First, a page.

My Vitriol: The Fleece, Bristol – live review
The Fleece, Bristol
22nd October 2013
Louder Than War’s Philip Allen checks out long running alt-rock band My Vitriol in Bristol at the Fleece.
In 2001, with the release of their debut album, ‘Finelines’, My Vitriol quickly built a large following from touring with bands such as, Muse, Manic Street Preachers and Ash. Then, at the height of their success, they dropped off the musical map for a good three years in order to write and record their second album. Although no album showed up, they did tour extensively throughout the late 2000s, releasing a few singles and a live album. After another long hiatus, the band is back with the announcement of a new album, financed via the PledgeMusic service, which is proving popular with bands big and small.
On stage, new guitarist and bassist, Seth Taylor and Tatia Starkey (Grand-daughter of Ringo!) as well as drummer, Ravi Kesaravam join lead singer, Som Wardner after he gives a mellow solo rendition of, ‘London City Lights’. When they break into, ‘War Of The Worlds’, the hot sweaty crowd are treated to the volume and energy this band is renowned for. Even though Som is having guitar issues, it sounds incredibly big and incredibly loud. Old song, ‘Cemented Shoes’ gets the crowd shifting as their aggression rubs up against their melodic pop.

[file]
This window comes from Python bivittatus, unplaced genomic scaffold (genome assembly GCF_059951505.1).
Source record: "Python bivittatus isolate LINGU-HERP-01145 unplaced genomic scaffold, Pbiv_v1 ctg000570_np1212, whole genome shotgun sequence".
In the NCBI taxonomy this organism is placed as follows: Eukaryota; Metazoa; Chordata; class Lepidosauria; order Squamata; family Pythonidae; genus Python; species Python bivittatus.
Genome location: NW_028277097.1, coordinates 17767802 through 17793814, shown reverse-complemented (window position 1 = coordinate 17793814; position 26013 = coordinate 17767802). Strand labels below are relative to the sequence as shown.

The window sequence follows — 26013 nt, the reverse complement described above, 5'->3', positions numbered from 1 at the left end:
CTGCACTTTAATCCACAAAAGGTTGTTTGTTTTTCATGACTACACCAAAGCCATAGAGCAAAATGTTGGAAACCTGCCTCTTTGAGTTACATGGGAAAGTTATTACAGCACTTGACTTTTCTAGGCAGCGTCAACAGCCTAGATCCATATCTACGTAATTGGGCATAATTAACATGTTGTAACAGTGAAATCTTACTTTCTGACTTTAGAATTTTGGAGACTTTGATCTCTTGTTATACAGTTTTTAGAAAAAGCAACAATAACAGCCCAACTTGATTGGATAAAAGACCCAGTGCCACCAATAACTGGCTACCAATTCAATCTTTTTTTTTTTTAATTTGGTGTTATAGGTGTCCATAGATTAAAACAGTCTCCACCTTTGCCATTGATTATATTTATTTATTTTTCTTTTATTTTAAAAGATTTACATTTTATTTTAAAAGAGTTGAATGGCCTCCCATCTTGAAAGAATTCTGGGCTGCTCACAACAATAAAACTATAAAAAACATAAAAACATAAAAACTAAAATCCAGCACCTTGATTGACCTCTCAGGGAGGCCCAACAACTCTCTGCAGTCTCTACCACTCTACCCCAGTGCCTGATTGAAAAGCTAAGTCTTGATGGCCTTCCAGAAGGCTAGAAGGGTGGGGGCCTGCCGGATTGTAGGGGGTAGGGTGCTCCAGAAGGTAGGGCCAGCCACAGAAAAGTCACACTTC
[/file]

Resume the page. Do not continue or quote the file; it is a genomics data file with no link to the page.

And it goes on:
Tonight, the band sound like they have something to prove and new song, ‘Cast Aspersions’ shows Som has lost none of his melodic vocal charm. ‘Mood Swings’ and ‘Losing Touch’ takes the intensity back up into the red with some incredible drumming from Ravi and the band push the sound to the limit with some ear-splitting sound gymnastics. They do sound like The Smashing Pumpkins at times with their bombastic proto-metal and, ‘Always Your Way’ goes some way to proving this with its anthemic explosion and fearless guitar work from Seth. Ending the show with, ‘Tongue Tied’ and an instrumental outro that allows them to get wild, we are left with no doubt that My Vitriol are back to make a big noise.
All words by Philip Allen. More work by Philip can be found in his Louder Than War archive.